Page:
Mobile Users Asked to Pay for NCAA March Madness

When you’ve got something people want, it only makes sense to ask them to pay for it, right? But that logic doesn’t always work when it comes to mobile content.

There are plenty of studies that show people are reluctant to plunk down more than .99 for an app they’ll likely use every day. On the other hand, several newspapers have had luck with mobile, paid subscribers.

Now, CBS and Turner are putting the paywall to the test with NCAA March Madness. Though the FAQ on March Madness Live is extensive, it boils down to this:

  • Games on CBS will run live on their website, free for all.
  • Games on Turner will run free online if you’re an authenticated cable subscriber.

Four Stars for Microsoft’s People Powered Stories Ads

Social advertising is all about using the comments and recommendations of one person to influence the buying habits of another. Facebook does this handily by mentioning which of my friends like the ads that appear in my sidebar. But, to be effective, recommendations don’t have to come from friends.

A recent study by BazaarVoice showed that 51% of the all-important millennial consumers were influenced by the online comments of strangers. So that’s probably why they’ve teamed up with Microsoft Advertising for a new kind of ad they call “People Powered Stories.

The test revolved around the Windows 7 “back to school” campaign. The ads were designed to pull in real review data from college students, then deliver it to other college students as they surfed the web.

Facebook Stores: A Failed Experiment or Worth Another Shot?

Gamestop, Nordstrom, Old Navy, The Gap. All blockbuster retailers who know how to drive customers to spend big bucks and not one of them had success selling on Facebook.

The failure of F-commerce is an interesting conundrum. Facebook is the most visited site in the universe. People also spend money on Facebook to buy virtual items and upgrades for their games. Facebook is also growing faster than anyone else for display advertising, pulling in around $2 billion in revenue last year.

Taking all of those factors into consideration, Facebook stores should be pulling them in like Best Buy on Black Friday. So why don’t Facebook stores work?

Sucharita Mulpuru, an analyst at Forrester Research told Bloomberg,

7 Out of 10 Children Use the Family Tablet

There’s a new TV commercial with a mom and dad having a spell-talk discussion about whether it’s okay for their child to use their Pantech Element tablet. Dad’s concerned, but mom assures him that it’s okay, because it’s w-a-t-e-rproof.

Then there’s the new Kindle commercial with the sexy woman at the beach. She’s reading on a Kindle and she gets approached by a man who tries to prove his prowess by telling her about his expensive tablet. She instantly cuts him in half stating that her Kindle makes reading easier in the sunlight, and for less than he paid, she also bought a Kindle Fire so her KIDS can watch movies at the beach. Take that, fella.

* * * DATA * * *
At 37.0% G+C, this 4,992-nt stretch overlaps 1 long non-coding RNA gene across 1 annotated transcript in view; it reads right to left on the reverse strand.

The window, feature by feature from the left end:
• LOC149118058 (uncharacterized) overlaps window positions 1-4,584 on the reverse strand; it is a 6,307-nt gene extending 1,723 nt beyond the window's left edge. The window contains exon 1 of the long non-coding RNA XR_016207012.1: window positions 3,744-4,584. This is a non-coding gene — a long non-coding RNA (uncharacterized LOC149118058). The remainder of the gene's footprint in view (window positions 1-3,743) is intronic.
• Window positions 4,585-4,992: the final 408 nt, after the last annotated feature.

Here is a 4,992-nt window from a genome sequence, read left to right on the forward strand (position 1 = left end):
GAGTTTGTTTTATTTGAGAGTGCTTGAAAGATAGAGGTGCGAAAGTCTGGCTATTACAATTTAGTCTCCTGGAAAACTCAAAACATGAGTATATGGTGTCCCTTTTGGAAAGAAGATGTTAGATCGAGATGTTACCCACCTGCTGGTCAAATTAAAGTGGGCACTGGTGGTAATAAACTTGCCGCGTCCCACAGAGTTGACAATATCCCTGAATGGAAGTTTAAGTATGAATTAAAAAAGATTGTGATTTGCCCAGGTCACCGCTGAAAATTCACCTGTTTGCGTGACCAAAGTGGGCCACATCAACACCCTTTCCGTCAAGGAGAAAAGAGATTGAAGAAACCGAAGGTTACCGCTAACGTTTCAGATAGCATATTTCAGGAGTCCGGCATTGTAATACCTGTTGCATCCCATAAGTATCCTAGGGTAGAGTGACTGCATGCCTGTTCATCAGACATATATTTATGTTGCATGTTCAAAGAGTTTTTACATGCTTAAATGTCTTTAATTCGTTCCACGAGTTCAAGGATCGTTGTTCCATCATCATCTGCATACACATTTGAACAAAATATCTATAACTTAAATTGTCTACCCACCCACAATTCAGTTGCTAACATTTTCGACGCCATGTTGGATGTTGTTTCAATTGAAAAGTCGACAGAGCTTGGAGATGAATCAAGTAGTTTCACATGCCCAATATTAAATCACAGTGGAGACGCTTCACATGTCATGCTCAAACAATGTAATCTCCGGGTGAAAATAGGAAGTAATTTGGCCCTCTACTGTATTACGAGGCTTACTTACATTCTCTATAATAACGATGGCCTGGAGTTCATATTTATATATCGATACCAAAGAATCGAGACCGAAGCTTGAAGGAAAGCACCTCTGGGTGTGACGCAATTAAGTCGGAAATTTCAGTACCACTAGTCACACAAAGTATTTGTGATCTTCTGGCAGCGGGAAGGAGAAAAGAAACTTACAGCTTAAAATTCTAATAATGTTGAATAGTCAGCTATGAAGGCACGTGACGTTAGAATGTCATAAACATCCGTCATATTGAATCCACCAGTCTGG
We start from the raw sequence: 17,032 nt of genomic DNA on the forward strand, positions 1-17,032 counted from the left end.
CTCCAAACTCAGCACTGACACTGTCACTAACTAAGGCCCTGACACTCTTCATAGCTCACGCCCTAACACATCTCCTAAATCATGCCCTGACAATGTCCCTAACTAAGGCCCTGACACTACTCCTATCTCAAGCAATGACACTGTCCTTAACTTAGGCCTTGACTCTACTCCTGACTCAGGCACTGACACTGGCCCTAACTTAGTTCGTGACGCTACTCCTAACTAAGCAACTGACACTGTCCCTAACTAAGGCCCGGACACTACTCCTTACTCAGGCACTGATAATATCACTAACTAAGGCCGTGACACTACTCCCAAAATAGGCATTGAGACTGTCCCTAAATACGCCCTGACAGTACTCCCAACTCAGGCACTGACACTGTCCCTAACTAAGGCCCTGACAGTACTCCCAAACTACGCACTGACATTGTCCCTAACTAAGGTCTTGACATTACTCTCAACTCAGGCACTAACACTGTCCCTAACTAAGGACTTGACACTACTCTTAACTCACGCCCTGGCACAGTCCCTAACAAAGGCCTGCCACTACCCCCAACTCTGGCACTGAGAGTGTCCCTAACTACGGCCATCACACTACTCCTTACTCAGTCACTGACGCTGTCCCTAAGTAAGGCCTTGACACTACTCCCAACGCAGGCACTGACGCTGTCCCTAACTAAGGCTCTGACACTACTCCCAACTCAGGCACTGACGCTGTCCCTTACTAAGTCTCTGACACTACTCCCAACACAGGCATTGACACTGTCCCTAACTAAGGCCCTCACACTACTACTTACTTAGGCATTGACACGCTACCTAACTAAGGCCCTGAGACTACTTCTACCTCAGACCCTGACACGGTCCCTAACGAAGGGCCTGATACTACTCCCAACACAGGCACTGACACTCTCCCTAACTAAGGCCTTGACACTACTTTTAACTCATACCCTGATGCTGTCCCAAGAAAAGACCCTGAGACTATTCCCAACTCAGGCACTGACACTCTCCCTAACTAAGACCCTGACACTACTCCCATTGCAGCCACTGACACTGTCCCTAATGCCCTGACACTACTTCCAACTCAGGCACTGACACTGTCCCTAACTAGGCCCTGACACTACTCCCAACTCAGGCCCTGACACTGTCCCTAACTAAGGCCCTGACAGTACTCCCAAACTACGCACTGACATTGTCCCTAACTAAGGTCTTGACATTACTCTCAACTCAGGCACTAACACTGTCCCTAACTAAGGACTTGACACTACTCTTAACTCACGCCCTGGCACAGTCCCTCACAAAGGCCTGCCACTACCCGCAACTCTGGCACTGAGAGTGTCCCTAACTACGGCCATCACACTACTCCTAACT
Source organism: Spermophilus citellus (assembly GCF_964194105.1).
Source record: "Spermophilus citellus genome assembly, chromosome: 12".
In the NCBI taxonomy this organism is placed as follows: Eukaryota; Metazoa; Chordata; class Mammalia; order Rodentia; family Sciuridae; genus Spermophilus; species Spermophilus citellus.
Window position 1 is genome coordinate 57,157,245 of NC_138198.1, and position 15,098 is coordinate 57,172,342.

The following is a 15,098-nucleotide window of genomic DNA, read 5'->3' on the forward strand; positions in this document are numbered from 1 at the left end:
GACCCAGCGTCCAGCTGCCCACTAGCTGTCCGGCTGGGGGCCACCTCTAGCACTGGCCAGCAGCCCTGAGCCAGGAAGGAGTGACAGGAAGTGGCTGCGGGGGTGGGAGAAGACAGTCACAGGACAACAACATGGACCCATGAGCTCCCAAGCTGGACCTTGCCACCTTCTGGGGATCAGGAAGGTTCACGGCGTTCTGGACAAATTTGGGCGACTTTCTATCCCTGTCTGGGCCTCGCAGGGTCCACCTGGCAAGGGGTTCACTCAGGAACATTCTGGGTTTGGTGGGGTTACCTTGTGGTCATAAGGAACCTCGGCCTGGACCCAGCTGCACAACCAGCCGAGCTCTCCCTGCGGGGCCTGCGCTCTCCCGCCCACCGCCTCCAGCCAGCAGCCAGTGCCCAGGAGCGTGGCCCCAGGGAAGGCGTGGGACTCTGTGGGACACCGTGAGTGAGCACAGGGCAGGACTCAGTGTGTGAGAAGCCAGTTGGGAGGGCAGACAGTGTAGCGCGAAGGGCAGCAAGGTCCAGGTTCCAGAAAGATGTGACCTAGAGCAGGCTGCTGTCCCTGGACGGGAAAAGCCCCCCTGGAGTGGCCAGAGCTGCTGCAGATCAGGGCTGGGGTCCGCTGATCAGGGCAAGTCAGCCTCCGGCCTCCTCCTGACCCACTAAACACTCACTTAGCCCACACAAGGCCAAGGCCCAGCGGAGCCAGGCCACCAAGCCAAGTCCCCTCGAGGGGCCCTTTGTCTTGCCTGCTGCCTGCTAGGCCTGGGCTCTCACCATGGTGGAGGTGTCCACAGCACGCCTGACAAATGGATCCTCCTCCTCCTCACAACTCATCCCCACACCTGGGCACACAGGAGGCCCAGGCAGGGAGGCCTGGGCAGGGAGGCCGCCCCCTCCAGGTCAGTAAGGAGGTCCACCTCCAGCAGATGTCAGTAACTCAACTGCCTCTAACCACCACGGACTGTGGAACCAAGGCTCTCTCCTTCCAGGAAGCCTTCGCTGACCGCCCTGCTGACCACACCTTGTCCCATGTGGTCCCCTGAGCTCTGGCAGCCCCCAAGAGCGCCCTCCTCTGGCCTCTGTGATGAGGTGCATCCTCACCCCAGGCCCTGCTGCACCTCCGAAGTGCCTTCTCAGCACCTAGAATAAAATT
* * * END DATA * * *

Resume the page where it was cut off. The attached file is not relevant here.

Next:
As these commercials aptly illustrate, tablets aren’t just for grownups anymore.

Facebook Timelines for Brands? Time to Start Thinking Inside the Box

On February 29, Facebook will be conducting their first event made specifically for marketers. At that time, AdAge believes they’ll make a big announcement – Timelines for brand pages.

Don’t panic. It might not be as bad as it sounds.

Last year, David Fischer, Facebook VP of Marketing and Business Partnerships, told AdAge that Timelines for brands wouldn’t be a carbon copy of Timelines for people. The word he used was “consistent”, meaning it would have the same general layout, graphics heavy with an emphasis on activity boxes.

For individuals, these activity  boxes highlight app use such as music on Spotify, additions to Pinterest, movies watched. . . oh, and status updates, too!

For brands, those boxes will likely hold information from the tabs on their brand page. This is a good thing.

Would You Like to Pay by Cash, Credit Card or Twitter?

I received an email this week about a new ebook on the rise of the app. I was interested, so I visited the website and found something I’d never seen before, a “Pay with a Tweet” option.

Click the option, and you get a pre-filled Tweet (which can be altered somewhat) that mentions the product along with a link so others can get in on the deal.

I didn’t Tweet, but I was intrigued enough to look into the company behind the idea and found out that Pay with a Tweet has been around for awhile. “Innovative Thunder” came up with the idea to help promote their own ebook, and now they offer the service free to anyone who wants to use it.

Elections, The Olympics and the End of the World: What’s Next for Social Video

“In February 2011, Volkswagen’s ‘The Force’ ad stormed the Superbowl to become
the most shared ad of all time in just six days, jumping from 100,000 to 1,000,000
views in just a few hours.”

That’s the first line of Unruly’s “What’s Next for Social Video Insight Report” and it really explains it all, doesn’t it?

In the past, a clever TV ad might have sparked a round of water-cooler chatter, but now ads are shared, reviewed, parodied and copied within days of release. Ad pitchmen are becoming overnight stars. And heaven forbid you make a misstep (Walking in an”orgy” wonderland) everyone will know about before you can pull the commercial off the air.

TV commercials aren’t the only ones benefiting from the world’s love affair with shareable videos. Anyone can make a splash with a clever idea and a lot of luck.